Anna Binkovitz, performing for Macalester College at the 2013 Rustbelt Regional Poetry Slam in Madison, WI.
FULL POEM TEXT
Bodies, The Exhibit, is part of a trend of traveling collections
of plasticized human cadavers, meant to educate viewers about anatomy.
These corpses are "unclaimed bodies" from China,
the poor and political prisoners.
The founder obtained these bodies without consent.
In one plexiglass coffin, a corpse, face molded into a smile,
holds its stomach open as if you were an invited guest.
When did we become trespassers,
every unclaimed body an abandoned house?
When were our bodies reduced to exposed beams,
ceilings stripped down to pipe and vent?
As I walk through the hallways of pickle jar organs,
I imagine myself turned into Tupperware container,
my skull filled with pennies to show how large it is,
my brain sliced into pot holders.
I wonder if they will press my childhood scars into a magnified slide,
If my vocal chords will be stretched out next to a mallet --
just strike for the note you want to hear.
I see an old man, muscles split to show you his artificial hip,
stooped over a cane. He is held up with clear strings.
In the fairy tale, the puppet Pinocchio would cry out,
"I am a real boy."
Each half-skinned body is a cracked family photo.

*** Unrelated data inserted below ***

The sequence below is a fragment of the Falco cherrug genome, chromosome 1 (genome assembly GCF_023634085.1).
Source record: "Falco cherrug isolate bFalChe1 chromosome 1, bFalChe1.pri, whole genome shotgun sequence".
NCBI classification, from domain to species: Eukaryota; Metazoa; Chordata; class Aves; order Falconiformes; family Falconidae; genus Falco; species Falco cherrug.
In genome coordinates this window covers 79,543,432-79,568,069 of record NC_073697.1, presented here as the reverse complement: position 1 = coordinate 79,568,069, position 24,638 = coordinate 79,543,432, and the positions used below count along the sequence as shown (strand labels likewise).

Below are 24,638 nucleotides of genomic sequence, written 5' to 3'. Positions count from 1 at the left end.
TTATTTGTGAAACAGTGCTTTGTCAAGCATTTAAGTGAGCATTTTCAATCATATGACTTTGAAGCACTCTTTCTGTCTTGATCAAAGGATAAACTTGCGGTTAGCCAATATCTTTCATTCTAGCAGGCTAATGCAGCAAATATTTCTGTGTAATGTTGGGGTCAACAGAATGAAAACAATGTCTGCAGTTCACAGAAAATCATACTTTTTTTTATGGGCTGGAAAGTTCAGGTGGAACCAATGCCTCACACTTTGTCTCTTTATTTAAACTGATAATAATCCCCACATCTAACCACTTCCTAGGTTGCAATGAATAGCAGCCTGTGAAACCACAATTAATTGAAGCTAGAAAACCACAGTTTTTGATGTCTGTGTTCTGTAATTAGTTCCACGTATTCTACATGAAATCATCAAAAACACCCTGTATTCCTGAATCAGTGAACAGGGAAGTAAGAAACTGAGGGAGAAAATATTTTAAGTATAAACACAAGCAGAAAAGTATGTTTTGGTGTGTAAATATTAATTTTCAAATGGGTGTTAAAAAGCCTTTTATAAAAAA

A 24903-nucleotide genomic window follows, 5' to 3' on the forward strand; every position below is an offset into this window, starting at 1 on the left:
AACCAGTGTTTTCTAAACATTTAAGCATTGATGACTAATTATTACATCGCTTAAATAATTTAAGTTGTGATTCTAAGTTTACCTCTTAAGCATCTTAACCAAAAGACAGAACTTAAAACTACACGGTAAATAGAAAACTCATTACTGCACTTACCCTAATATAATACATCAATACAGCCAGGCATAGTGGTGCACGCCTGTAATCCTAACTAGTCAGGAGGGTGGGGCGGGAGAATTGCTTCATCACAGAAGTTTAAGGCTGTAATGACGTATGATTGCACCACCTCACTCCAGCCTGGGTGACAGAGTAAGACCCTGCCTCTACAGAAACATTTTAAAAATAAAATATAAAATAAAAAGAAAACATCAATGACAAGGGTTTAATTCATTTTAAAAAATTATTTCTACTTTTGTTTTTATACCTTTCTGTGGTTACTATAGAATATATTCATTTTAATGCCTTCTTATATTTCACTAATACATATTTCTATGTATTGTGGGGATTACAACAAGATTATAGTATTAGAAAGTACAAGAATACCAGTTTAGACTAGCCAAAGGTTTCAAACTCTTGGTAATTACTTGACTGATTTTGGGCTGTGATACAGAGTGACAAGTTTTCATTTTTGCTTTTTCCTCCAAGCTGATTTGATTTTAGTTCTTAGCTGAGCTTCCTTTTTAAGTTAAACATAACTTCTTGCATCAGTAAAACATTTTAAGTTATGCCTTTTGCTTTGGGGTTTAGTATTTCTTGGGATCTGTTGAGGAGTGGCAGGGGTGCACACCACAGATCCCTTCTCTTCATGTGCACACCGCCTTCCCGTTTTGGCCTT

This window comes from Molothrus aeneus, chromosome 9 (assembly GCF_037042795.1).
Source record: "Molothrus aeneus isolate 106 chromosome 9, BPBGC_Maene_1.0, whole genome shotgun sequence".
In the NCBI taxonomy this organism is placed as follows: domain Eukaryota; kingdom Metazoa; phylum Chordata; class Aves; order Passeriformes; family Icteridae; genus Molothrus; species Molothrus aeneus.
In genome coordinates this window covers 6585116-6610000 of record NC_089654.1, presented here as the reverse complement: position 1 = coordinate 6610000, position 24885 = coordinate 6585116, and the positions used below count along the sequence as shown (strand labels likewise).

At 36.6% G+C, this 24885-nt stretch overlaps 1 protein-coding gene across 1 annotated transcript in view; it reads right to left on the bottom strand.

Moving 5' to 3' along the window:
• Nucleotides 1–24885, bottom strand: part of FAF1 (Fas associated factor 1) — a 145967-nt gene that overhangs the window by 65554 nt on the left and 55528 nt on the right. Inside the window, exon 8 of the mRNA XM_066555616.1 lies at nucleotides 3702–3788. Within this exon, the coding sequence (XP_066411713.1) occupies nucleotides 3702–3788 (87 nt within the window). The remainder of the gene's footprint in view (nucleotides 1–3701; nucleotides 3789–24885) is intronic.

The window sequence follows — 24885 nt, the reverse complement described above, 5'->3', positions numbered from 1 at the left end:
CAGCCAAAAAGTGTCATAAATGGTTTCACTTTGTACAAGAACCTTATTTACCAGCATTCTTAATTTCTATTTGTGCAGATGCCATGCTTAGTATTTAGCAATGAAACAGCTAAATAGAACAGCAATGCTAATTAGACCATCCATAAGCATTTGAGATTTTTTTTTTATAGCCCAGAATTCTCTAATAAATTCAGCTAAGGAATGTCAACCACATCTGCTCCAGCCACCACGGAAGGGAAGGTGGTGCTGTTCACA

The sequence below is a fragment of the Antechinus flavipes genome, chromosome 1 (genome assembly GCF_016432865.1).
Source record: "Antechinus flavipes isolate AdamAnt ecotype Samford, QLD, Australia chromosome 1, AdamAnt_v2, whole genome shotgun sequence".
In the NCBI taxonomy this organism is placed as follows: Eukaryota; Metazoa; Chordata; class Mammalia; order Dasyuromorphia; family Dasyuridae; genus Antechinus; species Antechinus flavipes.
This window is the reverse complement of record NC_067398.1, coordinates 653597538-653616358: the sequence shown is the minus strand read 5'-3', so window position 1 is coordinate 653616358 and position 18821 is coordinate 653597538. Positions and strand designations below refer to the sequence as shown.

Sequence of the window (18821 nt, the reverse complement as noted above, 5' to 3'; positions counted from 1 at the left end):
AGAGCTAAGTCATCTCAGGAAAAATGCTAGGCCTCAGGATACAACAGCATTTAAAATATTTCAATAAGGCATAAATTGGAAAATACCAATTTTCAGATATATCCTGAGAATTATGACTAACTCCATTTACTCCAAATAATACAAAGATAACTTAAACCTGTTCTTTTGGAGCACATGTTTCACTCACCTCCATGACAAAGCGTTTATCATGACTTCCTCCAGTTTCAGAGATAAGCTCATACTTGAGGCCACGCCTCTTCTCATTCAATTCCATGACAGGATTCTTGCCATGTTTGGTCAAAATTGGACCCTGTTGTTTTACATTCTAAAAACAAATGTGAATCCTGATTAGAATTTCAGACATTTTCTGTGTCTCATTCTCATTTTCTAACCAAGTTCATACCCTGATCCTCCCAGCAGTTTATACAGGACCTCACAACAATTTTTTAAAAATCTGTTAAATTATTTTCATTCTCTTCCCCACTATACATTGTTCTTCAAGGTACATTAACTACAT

We are moving into the homes of ghosts,
ripping apart whatever we can't sell --
Imagine going to a pawn shop
only to find your wedding ring.
A young man is sectioned up lengthwise.
Book shelf with all the stories missing,
frame unbearably open with no door to cover it.
Science will tell you that the body after death
is an empty husk,
when really it is oak tree initials,
a secret never meant to be shared.
Death is a return.
These people are coming home from war,
only to find a stranger in their house.
The body is not a tourist destination.
This is prostitution masquerading as science.
Do whatever you want with them, 25 bucks a pop.
There is a ballerina, missing her skin
but with hair and toe shoes still shining.
mid-twirl, she hangs like a prisoner in a stress position.
She is a plastic toy
for us to play with until we get bored,
A Barbie, trapped in her box.
No one would ever want to live like that.
I don't want to die like that.
I want to know that I will still be a person
even when my eyes go down like stage lights.
Let the performance end, but let me be remembered moving.
In death, I can be every version of myself.
I can be with you in the moments that only hold just one body,
the alone moments.
I can be the before sleep, the edge of you,
the warm press without the body in your bed.
In death, I can finally be what I have always wanted:
with you, the way the Mississippi was with Twain,
committed to memory in all tides,
wild water without constricted skin of shoreline.
In death, I can be your old world lost
your new world not yet found --
I will be the ever-dancing horizon, the cliffs
you hear echo in the wind, the laughing star
to guide you through this dark nothing
between destination and departure.